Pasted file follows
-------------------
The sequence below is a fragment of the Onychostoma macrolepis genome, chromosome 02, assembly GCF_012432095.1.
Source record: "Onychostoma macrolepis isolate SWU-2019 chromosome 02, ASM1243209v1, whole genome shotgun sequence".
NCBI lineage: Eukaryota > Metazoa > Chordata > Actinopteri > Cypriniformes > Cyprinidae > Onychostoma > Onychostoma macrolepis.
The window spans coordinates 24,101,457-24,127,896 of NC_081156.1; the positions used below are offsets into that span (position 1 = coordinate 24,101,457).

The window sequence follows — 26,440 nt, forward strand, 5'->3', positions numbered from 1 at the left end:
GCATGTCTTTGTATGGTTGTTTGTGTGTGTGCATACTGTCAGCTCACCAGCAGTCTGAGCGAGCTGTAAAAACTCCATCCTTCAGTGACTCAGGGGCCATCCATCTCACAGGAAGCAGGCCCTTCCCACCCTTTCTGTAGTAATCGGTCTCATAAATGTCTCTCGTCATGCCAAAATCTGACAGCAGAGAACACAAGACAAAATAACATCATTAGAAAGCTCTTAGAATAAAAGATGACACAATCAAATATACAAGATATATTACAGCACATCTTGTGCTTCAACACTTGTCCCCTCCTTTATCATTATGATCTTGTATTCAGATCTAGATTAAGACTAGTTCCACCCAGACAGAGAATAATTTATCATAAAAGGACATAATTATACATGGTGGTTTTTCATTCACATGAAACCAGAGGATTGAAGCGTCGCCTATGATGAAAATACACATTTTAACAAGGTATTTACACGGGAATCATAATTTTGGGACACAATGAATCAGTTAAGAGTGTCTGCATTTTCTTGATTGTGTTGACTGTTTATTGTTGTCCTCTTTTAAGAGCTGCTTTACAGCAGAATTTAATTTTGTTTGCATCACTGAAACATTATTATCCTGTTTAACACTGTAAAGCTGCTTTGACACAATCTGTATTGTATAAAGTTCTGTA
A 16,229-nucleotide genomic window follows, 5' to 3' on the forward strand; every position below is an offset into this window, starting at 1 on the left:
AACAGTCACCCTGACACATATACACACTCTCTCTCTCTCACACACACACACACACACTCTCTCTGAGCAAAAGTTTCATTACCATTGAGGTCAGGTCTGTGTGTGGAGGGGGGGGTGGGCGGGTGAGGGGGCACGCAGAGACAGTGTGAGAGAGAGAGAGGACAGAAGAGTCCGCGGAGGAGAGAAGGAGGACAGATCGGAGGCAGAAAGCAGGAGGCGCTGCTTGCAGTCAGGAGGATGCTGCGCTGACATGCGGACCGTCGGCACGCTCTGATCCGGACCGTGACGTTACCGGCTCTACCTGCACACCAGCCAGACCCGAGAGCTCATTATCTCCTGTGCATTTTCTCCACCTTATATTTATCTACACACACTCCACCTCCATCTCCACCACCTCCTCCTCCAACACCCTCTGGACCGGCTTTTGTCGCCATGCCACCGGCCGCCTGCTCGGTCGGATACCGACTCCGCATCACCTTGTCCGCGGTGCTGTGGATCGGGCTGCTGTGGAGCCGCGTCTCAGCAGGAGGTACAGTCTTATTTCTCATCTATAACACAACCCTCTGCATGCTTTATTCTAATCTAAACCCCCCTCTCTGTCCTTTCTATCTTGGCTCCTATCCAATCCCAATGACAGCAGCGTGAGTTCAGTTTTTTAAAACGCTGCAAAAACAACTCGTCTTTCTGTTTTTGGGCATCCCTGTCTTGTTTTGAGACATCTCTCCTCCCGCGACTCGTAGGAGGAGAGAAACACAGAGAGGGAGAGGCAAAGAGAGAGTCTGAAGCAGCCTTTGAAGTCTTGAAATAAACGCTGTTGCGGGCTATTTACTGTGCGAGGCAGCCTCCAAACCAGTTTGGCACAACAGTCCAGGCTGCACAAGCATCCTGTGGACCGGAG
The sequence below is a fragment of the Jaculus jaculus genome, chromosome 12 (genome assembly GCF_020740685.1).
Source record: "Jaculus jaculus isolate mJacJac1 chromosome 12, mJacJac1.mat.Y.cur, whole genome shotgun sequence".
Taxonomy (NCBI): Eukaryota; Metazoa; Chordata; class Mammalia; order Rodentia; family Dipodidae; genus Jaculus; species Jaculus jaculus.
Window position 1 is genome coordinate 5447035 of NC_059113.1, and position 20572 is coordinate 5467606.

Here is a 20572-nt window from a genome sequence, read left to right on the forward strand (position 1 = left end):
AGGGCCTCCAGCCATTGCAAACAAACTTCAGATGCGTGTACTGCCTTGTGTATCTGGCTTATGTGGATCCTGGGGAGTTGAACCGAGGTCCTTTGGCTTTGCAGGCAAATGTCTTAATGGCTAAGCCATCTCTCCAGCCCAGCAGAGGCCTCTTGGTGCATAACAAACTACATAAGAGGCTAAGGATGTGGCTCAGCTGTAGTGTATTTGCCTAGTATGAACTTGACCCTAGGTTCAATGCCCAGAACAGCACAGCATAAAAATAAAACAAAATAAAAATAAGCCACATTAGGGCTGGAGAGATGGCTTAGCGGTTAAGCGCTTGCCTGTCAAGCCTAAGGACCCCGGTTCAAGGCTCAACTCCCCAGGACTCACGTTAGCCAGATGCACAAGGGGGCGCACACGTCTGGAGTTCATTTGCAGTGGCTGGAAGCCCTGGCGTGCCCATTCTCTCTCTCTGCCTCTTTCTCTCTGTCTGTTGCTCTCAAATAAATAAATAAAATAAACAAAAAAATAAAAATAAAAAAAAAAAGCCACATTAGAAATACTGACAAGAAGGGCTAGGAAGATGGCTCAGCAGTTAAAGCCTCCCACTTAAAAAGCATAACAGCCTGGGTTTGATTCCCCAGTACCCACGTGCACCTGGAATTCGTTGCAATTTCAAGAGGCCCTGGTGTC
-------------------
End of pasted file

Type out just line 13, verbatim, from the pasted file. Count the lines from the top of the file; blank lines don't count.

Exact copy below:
Here is a 20572-nt window from a genome sequence, read left to right on the forward strand (position 1 = left end):